In the past, many studies have focused on studying the interactions of particles close to each other. "In contrast, we are working with strongly magnetic atoms, which can also interact over long distances," explains co-author Manfred Mark. For their experiment the physicists prepared an ultracold gas of erbium atoms – a Bose-Einstein condensate – in a three dimensional optical lattice of laser beams. In this simulated 'crystal', the particles were arranged similar to eggs in a carton. The distance between the particles was seven times their wave function. "By using a magnetic field we are able to directly change the direction of the mini magnets and precisely control how the particles interact – attracting or repelling each other," says first author Simon Baier.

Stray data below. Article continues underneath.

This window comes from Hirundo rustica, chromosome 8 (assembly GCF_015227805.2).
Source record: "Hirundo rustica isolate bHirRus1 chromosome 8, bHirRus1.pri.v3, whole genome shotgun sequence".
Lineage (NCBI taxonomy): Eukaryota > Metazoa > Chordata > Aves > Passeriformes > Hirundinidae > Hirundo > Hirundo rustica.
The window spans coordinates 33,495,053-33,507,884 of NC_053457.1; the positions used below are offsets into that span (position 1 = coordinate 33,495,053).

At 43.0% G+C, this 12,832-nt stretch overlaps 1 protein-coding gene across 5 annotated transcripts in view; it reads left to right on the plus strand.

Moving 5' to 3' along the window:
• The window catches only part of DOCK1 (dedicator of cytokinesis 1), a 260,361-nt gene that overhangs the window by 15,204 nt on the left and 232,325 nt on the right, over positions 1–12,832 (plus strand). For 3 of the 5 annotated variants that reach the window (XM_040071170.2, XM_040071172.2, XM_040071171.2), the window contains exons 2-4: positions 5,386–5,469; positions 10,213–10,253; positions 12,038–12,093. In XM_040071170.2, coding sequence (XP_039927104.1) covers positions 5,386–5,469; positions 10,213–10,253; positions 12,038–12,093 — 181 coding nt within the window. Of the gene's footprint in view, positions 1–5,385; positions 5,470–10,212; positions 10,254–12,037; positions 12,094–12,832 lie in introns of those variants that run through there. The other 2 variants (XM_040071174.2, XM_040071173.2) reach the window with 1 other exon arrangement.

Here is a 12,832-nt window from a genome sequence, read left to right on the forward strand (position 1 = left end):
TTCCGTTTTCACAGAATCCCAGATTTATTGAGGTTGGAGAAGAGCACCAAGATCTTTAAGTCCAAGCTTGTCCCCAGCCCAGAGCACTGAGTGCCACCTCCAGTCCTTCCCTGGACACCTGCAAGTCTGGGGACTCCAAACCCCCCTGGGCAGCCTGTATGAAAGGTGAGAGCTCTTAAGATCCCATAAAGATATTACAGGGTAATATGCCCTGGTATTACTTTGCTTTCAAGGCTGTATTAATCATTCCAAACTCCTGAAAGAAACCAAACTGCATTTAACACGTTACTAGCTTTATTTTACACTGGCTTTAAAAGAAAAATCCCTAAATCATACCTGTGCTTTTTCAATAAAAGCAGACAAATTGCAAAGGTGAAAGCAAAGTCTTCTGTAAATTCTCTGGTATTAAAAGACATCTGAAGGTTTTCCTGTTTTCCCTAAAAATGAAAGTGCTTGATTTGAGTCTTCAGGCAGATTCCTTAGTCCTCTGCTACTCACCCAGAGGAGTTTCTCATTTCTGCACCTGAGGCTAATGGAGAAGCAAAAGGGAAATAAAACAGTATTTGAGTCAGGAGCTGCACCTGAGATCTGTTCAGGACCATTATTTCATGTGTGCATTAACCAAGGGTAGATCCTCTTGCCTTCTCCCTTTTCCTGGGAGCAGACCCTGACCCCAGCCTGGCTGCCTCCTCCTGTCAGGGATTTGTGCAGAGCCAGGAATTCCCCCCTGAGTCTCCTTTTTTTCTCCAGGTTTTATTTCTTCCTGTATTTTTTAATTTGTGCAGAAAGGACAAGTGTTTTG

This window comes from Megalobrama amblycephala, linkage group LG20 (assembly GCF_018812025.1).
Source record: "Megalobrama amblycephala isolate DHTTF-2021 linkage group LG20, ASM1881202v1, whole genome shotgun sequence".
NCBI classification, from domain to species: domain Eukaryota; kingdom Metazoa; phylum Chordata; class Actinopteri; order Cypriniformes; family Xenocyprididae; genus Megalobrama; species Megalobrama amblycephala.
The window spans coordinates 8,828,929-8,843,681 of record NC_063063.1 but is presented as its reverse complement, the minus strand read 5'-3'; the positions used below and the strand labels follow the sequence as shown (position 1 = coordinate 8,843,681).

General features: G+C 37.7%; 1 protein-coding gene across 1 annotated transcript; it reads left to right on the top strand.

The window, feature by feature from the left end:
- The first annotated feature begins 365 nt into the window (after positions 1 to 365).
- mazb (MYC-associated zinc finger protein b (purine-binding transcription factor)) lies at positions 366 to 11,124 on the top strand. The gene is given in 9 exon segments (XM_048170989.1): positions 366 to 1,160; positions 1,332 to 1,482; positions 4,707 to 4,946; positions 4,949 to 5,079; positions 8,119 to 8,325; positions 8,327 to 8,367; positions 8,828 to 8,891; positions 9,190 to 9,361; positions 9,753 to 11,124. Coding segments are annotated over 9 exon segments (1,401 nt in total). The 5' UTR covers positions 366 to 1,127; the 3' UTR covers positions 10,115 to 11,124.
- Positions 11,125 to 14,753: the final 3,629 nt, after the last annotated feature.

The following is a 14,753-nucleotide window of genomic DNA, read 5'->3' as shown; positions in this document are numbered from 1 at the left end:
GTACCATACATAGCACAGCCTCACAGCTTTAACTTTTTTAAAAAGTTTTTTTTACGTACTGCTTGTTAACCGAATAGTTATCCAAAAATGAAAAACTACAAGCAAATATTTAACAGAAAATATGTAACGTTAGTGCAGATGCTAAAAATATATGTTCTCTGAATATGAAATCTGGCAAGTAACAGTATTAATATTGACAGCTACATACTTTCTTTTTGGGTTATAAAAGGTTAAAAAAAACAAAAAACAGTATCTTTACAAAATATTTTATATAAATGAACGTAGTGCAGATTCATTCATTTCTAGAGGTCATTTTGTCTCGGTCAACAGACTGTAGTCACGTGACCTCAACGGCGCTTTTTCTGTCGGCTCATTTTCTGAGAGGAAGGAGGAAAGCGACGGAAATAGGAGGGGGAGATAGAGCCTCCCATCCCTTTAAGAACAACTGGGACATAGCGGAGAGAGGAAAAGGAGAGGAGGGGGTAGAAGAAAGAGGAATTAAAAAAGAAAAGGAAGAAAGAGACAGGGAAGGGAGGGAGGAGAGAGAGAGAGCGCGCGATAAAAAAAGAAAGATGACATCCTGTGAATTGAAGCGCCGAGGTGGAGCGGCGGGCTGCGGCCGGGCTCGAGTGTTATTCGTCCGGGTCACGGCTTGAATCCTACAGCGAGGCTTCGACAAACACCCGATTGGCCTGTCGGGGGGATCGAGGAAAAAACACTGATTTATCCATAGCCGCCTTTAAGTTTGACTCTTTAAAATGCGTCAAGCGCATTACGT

"Our collaboration with Zoller, Cai Zi and Mikhail Baranov was indispensable for understanding our measurement results comprehensively," underlines Francesca Ferlaino. "Our work is another important step towards a better understanding of quantum matter of dipolar atoms because their nature is a lot more complex than the atoms used for ultracold quantum gases in other experiments."
The research results lay the groundwork for future studies of novel exotic many-body quantum phases like 'checkerboard' and 'stripe phases', which might be created by long-range interactions. "Our study opens the door to finally being able to measure these type of phases," hopes Simon Baier. "In principle, we should be able to do this in our experiments as well, but we will need to cool the atoms even further from currently 70nK to approximately 2nK."
The research is supported by the Austrian Science Fund FWF and the European Research Council ERC, among others.
(© University of Innsbruck, AcademiaNet)